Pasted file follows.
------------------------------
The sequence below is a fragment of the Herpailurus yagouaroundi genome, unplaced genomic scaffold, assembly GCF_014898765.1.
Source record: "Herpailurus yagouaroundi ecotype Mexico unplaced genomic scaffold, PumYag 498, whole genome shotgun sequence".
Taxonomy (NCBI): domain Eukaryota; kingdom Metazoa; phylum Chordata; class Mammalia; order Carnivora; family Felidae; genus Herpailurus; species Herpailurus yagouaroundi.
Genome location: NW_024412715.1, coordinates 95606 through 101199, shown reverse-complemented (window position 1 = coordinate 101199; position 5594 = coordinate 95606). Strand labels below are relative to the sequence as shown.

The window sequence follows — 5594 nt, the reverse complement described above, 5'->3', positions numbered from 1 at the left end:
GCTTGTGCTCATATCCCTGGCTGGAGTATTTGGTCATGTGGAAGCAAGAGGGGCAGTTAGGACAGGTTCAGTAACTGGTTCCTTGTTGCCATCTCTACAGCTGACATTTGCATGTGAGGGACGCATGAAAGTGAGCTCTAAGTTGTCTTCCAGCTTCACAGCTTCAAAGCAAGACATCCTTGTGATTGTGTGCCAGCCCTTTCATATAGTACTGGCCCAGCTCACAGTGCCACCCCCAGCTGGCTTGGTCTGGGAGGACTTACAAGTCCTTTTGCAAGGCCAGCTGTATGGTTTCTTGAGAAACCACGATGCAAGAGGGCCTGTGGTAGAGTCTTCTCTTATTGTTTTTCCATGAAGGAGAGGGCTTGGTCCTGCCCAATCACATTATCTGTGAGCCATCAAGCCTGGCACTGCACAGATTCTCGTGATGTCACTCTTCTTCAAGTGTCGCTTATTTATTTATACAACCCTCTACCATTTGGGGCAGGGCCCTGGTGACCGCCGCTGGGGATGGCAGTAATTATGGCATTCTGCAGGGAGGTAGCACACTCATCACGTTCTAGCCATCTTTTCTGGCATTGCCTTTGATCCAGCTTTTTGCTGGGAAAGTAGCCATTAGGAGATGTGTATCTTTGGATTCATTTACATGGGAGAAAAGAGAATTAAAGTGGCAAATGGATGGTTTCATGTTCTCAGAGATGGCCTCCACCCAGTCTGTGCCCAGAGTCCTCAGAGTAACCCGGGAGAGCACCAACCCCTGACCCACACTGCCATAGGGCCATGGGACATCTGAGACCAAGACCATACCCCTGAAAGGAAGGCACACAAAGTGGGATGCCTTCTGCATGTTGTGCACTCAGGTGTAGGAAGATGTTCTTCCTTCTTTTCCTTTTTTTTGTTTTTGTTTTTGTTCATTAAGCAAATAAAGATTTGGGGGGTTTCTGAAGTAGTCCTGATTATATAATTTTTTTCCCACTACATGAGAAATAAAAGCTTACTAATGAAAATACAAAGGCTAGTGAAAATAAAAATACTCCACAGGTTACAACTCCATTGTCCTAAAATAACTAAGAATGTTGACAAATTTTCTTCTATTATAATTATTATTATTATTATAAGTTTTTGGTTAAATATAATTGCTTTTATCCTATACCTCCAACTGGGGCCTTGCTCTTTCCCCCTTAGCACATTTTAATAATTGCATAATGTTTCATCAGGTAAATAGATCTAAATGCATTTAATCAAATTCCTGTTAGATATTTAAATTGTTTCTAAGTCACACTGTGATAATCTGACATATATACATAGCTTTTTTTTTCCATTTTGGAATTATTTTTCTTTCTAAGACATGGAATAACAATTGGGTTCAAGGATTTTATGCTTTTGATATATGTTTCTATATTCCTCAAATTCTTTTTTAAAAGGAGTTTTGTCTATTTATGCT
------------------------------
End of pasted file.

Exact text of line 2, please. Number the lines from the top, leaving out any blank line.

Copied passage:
Source record: "Herpailurus yagouaroundi ecotype Mexico unplaced genomic scaffold, PumYag 498, whole genome shotgun sequence".